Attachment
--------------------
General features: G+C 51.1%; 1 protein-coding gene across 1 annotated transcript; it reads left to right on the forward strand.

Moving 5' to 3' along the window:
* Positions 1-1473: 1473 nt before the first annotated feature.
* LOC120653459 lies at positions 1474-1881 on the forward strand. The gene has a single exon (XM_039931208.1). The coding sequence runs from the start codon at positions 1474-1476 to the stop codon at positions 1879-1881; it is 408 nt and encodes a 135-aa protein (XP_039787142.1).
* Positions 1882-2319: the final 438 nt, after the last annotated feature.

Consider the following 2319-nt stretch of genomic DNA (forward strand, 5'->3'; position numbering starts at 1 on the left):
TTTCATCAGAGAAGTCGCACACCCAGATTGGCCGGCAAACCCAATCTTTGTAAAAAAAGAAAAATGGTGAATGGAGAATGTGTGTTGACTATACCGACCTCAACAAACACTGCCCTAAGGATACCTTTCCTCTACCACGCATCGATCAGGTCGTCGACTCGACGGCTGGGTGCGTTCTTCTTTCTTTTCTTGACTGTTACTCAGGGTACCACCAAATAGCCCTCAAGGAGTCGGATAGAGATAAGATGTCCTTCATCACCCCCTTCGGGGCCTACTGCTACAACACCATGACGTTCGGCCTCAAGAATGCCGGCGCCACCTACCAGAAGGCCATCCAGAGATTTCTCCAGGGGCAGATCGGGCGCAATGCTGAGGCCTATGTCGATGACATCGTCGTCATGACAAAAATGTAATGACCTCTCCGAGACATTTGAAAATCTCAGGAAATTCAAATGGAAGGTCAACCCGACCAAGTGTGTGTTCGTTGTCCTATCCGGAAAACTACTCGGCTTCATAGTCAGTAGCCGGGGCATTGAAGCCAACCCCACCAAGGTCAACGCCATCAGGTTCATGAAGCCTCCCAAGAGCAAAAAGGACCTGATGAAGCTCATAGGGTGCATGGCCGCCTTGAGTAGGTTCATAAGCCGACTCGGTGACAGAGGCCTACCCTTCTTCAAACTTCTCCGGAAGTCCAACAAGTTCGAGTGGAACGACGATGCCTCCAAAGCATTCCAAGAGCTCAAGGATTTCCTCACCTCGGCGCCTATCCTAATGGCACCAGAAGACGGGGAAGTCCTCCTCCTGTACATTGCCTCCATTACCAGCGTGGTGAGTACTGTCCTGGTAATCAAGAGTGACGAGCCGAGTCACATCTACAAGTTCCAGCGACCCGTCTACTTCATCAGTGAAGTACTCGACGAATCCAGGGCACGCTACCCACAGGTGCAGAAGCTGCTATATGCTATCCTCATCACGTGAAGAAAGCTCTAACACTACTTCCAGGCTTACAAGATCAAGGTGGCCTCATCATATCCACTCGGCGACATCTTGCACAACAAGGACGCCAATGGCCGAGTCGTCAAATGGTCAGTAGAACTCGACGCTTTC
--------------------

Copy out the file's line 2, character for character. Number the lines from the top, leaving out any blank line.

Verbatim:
Moving 5' to 3' along the window: